Elephants’ 1,900-mile trip suspended after protest

Wildlife authorities in India’s Assam state have suspended a plan to send four elephants on a perilous train journey of 3,100km (1,926 miles) to participate in a temple ritual.

The decision came after protests by activists who said the long journey could be dangerous for the animals.

They said the high summer temperatures on the travel route could even kill the pachyderms.

The animals were to be moved from Assam to Ahmedabad city in Gujarat state.

They were expected to reach Ahmedabad before 4 July to participate in the annual Rath Yatra (chariot procession) at the Jagannath temple. The train journey from Assam to Ahmedabad generally takes three to four days.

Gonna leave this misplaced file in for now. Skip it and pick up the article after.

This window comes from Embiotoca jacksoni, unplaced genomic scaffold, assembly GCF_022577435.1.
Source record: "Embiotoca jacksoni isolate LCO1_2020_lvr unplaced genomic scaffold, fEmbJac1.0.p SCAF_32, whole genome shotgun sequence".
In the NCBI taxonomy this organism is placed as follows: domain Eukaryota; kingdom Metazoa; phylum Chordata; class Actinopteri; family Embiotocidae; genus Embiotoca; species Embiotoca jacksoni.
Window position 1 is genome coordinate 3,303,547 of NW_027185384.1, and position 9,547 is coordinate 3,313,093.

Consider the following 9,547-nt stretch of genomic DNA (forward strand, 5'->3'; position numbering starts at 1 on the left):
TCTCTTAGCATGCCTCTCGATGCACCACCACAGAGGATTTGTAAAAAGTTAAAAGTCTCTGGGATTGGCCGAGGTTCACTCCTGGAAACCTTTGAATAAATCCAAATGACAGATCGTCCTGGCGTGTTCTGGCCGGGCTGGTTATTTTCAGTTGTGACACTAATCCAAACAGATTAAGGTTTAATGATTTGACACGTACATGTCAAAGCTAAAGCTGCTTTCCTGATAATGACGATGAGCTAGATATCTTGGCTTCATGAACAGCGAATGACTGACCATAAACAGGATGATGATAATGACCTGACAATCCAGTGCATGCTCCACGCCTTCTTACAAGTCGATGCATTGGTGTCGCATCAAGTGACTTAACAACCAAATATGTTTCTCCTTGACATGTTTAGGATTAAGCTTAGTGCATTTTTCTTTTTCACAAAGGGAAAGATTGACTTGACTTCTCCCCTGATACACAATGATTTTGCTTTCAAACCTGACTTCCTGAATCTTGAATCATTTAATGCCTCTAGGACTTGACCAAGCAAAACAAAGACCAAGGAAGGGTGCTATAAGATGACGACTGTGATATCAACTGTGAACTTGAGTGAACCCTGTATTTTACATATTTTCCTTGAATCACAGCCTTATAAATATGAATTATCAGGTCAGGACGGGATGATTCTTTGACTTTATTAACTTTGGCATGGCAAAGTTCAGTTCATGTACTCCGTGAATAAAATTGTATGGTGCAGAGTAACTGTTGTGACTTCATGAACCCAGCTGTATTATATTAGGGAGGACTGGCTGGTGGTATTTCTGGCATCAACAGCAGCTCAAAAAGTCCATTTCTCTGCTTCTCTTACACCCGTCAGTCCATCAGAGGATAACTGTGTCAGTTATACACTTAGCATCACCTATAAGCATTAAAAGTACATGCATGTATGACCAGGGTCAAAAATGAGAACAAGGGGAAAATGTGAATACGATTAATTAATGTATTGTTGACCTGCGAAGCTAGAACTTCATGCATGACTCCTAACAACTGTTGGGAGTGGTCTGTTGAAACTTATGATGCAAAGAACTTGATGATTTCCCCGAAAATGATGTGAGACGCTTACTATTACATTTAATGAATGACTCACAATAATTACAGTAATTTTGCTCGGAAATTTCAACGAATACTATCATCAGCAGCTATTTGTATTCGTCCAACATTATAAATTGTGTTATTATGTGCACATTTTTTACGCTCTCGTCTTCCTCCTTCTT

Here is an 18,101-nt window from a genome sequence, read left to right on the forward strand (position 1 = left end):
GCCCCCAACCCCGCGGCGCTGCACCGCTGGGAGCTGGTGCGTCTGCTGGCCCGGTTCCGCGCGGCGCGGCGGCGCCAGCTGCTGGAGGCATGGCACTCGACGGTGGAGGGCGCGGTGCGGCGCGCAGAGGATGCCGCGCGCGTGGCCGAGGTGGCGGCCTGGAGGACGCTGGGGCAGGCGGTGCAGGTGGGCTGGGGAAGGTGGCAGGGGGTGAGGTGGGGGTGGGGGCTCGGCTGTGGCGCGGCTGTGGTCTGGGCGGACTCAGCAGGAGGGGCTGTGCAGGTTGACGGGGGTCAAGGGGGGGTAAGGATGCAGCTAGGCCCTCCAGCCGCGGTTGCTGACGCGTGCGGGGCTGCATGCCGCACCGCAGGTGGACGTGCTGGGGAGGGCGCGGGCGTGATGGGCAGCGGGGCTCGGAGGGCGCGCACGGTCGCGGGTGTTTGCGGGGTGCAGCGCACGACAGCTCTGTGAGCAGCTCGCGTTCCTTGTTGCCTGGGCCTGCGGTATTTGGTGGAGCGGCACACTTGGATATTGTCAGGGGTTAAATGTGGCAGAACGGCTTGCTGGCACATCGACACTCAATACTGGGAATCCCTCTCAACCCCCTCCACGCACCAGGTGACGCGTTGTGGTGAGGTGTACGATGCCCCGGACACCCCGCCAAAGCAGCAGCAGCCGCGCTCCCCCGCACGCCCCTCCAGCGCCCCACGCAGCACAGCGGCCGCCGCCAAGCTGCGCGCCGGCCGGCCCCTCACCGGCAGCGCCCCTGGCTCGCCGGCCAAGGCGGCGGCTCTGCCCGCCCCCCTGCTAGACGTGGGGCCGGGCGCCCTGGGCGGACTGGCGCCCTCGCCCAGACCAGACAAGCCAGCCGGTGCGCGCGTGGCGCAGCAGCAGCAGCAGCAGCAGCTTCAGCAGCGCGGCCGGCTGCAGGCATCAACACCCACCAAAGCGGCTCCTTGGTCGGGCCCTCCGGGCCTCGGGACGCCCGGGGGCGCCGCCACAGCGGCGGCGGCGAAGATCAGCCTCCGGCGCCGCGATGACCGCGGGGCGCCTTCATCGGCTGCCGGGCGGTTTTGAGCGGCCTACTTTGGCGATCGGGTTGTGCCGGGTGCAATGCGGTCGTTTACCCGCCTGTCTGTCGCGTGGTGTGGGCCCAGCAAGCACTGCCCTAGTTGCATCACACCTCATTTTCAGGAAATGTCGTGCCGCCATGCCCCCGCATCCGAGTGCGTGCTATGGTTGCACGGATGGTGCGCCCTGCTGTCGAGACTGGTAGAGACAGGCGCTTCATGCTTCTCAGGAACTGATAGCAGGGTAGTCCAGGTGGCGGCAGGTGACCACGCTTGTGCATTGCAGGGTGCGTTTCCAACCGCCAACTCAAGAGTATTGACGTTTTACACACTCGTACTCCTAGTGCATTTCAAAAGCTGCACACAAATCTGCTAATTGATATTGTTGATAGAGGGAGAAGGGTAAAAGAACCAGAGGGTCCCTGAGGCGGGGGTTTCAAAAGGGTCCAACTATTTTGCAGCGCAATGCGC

In a written order issued on Thursday, Ranjana Gupta, Assam’s top wildlife official, said her earlier order which gave permission to transport the elephants was being “kept in abeyance”.

The short one-paragraph order said the decision was taken “in view of the prevailing heat wave conditions in the north-west parts of India”.

Activists and conservationists, who had described the plan to move the elephants as “cruel and completely inhuman”, have welcomed the move.

Many had questioned the wisdom behind moving the animals at a time when temperatures were more than 40C (104F) in many places along the northern Indian route these elephants were to take.

Some activists had even petitioned the Guwahati High Court, asking wildlife officials to issue a fresh order keeping in mind the safety and wellbeing of the elephants.

In previous years, Prime Minister Narendra Modi, who hails from Gujarat, has participated in the festival and the elephant procession, although temple officials say he’s not expected to attend this year.

A temple trustee told BBC Gujarati that they had decided to “borrow” the animals from Assam because three of their own elephants had died from old age last year.

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